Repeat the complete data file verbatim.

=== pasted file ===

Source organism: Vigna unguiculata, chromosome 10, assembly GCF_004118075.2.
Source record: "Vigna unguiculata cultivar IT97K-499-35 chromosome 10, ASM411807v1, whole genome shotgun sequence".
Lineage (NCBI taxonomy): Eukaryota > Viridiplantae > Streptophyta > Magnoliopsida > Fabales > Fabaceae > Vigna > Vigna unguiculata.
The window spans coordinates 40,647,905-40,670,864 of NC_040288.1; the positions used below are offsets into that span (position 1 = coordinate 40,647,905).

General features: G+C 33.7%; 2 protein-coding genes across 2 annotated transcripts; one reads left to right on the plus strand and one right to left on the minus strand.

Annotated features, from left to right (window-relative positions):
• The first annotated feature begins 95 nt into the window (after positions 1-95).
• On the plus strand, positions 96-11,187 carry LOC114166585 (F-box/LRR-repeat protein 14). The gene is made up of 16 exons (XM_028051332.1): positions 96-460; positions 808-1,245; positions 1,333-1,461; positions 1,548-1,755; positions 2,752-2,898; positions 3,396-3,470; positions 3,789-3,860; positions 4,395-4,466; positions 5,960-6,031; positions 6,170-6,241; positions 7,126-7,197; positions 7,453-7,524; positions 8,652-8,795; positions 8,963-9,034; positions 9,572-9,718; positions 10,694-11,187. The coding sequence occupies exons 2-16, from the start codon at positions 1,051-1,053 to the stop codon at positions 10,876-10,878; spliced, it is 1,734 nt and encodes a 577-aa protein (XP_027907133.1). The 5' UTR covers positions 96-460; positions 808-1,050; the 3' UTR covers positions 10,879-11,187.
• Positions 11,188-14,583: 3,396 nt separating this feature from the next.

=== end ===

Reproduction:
Source organism: Vigna unguiculata, chromosome 10, assembly GCF_004118075.2.
Source record: "Vigna unguiculata cultivar IT97K-499-35 chromosome 10, ASM411807v1, whole genome shotgun sequence".
Lineage (NCBI taxonomy): Eukaryota > Viridiplantae > Streptophyta > Magnoliopsida > Fabales > Fabaceae > Vigna > Vigna unguiculata.
The window spans coordinates 40,647,905-40,670,864 of NC_040288.1; the positions used below are offsets into that span (position 1 = coordinate 40,647,905).

General features: G+C 33.7%; 2 protein-coding genes across 2 annotated transcripts; one reads left to right on the plus strand and one right to left on the minus strand.

Annotated features, from left to right (window-relative positions):
• The first annotated feature begins 95 nt into the window (after positions 1-95).
• On the plus strand, positions 96-11,187 carry LOC114166585 (F-box/LRR-repeat protein 14). The gene is made up of 16 exons (XM_028051332.1): positions 96-460; positions 808-1,245; positions 1,333-1,461; positions 1,548-1,755; positions 2,752-2,898; positions 3,396-3,470; positions 3,789-3,860; positions 4,395-4,466; positions 5,960-6,031; positions 6,170-6,241; positions 7,126-7,197; positions 7,453-7,524; positions 8,652-8,795; positions 8,963-9,034; positions 9,572-9,718; positions 10,694-11,187. The coding sequence occupies exons 2-16, from the start codon at positions 1,051-1,053 to the stop codon at positions 10,876-10,878; spliced, it is 1,734 nt and encodes a 577-aa protein (XP_027907133.1). The 5' UTR covers positions 96-460; positions 808-1,050; the 3' UTR covers positions 10,879-11,187.
• Positions 11,188-14,583: 3,396 nt separating this feature from the next.